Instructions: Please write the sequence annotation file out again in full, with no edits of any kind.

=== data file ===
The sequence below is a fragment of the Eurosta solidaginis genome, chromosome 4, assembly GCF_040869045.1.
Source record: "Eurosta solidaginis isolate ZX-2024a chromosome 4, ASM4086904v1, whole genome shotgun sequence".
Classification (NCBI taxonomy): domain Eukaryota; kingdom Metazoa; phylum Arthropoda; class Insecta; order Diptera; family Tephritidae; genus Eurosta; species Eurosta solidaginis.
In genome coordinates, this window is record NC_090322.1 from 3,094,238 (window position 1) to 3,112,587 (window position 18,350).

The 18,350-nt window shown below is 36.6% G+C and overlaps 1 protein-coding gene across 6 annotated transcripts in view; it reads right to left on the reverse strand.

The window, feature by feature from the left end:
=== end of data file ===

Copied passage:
The sequence below is a fragment of the Eurosta solidaginis genome, chromosome 4, assembly GCF_040869045.1.
Source record: "Eurosta solidaginis isolate ZX-2024a chromosome 4, ASM4086904v1, whole genome shotgun sequence".
Classification (NCBI taxonomy): domain Eukaryota; kingdom Metazoa; phylum Arthropoda; class Insecta; order Diptera; family Tephritidae; genus Eurosta; species Eurosta solidaginis.
In genome coordinates, this window is record NC_090322.1 from 3,094,238 (window position 1) to 3,112,587 (window position 18,350).

The 18,350-nt window shown below is 36.6% G+C and overlaps 1 protein-coding gene across 6 annotated transcripts in view; it reads right to left on the reverse strand.

The window, feature by feature from the left end: